A boisterous growl rumbled from her stomach, reminding her that she’d worked through lunch and the granola bar she’d eaten for breakfast had long since metabolized. She exited the home office, leaving her high heels behind.
In the kitchen, she opened the refrigerator and peered inside. Nothing but five-day-old leftovers and a tub of butter. She glanced in the freezer, but the frozen portion-controlled sesame chicken did nothing to tempt her appetite. Neither did the bags of crinkle cut carrots or corn. She wanted pasta. A humongous bowl of carbohydrate-filled penne topped with a spicy arrabiata sauce and slices of Italian sausage. No counting calories for her tonight.
I’ll order takeout from Victorio’s. And call Sean first, see if he’s home and get this over with so I can send the RSVP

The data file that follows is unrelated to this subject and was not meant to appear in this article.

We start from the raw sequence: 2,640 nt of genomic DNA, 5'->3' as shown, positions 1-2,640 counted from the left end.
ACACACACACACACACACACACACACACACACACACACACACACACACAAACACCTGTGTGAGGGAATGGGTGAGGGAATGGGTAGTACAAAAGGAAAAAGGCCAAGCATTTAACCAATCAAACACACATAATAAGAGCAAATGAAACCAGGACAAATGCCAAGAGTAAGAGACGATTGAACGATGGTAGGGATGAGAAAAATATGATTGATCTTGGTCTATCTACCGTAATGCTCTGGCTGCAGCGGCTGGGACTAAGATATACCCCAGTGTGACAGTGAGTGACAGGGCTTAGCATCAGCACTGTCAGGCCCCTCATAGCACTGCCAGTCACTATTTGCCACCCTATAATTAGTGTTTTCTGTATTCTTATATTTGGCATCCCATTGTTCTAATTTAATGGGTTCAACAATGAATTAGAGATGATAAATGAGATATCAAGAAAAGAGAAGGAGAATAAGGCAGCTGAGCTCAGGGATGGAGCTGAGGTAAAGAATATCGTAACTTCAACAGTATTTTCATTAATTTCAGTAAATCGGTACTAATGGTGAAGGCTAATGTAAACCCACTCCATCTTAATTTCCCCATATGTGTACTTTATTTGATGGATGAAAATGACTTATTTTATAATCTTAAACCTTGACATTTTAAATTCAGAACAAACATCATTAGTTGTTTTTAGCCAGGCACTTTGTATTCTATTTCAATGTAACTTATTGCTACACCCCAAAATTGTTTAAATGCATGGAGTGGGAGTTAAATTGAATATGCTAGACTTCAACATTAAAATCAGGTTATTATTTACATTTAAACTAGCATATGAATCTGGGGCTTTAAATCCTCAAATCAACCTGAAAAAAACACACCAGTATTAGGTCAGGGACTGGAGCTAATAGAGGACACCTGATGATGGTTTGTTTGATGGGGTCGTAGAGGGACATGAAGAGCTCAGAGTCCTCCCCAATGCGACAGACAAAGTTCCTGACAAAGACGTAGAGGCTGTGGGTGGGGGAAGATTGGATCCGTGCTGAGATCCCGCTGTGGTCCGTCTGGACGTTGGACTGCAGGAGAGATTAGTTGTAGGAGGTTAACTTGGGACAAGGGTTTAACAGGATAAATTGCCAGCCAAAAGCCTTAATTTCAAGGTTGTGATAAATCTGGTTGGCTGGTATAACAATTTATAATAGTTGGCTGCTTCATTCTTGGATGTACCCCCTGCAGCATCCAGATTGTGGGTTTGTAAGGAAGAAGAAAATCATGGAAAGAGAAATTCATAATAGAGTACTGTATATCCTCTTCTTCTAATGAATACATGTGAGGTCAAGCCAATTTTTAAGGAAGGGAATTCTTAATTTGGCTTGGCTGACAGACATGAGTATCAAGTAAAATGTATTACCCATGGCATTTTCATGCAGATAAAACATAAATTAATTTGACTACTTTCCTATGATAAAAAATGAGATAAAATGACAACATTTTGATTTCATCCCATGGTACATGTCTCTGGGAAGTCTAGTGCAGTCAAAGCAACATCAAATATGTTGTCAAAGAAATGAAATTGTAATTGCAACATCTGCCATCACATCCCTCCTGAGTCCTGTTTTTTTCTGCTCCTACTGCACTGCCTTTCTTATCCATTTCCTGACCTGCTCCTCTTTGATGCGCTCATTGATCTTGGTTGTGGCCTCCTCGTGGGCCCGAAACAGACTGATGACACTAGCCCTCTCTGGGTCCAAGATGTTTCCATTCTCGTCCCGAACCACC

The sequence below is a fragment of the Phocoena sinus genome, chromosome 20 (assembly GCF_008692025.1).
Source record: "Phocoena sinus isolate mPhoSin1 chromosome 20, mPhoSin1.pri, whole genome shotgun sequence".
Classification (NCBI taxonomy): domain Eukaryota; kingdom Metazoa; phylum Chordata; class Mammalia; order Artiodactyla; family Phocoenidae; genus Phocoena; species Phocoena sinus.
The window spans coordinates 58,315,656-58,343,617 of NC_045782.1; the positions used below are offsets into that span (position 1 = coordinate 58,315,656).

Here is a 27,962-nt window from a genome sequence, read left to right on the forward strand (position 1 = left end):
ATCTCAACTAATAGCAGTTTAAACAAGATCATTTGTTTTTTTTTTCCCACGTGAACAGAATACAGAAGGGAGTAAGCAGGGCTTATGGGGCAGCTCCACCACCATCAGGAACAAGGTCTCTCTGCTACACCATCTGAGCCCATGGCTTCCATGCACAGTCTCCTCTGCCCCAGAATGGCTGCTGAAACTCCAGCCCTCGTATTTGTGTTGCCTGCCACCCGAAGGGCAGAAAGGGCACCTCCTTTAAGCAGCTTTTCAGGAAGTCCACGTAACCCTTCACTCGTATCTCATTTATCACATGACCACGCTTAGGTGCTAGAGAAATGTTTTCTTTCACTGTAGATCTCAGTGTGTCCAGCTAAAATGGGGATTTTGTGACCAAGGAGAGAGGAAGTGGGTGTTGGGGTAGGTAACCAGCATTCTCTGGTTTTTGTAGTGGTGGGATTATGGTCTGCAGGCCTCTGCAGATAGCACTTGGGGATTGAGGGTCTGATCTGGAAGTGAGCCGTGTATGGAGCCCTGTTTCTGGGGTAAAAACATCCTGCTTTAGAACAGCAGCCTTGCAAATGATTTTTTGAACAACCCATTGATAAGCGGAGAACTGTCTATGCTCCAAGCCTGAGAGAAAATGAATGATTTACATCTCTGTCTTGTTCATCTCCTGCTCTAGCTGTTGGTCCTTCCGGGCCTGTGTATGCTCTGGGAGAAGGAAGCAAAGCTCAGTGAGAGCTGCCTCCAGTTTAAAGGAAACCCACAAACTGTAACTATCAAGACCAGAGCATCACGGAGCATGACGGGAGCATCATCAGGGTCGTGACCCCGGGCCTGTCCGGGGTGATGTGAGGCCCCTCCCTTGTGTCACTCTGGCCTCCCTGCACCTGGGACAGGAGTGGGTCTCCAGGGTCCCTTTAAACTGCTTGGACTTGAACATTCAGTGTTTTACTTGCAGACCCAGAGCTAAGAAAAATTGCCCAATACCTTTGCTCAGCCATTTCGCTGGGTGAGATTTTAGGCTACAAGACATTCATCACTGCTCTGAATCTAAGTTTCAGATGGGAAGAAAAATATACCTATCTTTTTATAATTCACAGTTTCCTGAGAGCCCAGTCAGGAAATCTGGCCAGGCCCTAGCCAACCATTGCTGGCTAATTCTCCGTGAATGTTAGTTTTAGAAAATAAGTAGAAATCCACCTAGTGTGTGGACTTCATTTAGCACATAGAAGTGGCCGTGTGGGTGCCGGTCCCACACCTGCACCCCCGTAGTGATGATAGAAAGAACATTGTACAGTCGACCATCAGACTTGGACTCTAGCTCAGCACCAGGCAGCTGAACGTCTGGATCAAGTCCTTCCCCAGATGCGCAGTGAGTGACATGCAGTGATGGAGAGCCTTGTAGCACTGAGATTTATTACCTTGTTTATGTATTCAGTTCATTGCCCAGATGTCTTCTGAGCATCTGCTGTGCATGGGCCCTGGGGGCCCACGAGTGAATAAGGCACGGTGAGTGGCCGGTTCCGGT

Drawing in a breath, she picked up her phone, hesitant to make the call. The last event they’d attended together had been six months ago. Enough time had passed, hadn’t it? She hated to call him for the sole purpose of asking a favor, especially when she hadn’t talked to him in three weeks because of their hectic schedules, but he’d understand. That was the kind of friendship they shared. She exhaled and tapped the call button.
Sean answered on the first ring. “Long time no talk, Mads. I was beginning to think you’d forgotten all about me.”
His cheerful tone calmed her and eased her into comfortable banter. “As if that’s possible, and the line goes both ways, buster.”
“You have me there, but in my defense, I just got in last night. I planned to call you tomorrow.”
“Convenient excuse.” Madison smiled and pictured him leaning against a wall with one arm casually crossed over his chest, supporting the hand holding the phone. “Where from this time?”
“Fancy.” Remembering her purpose of the call, she gripped her phone a little tighter. “Have any plans for tonight?”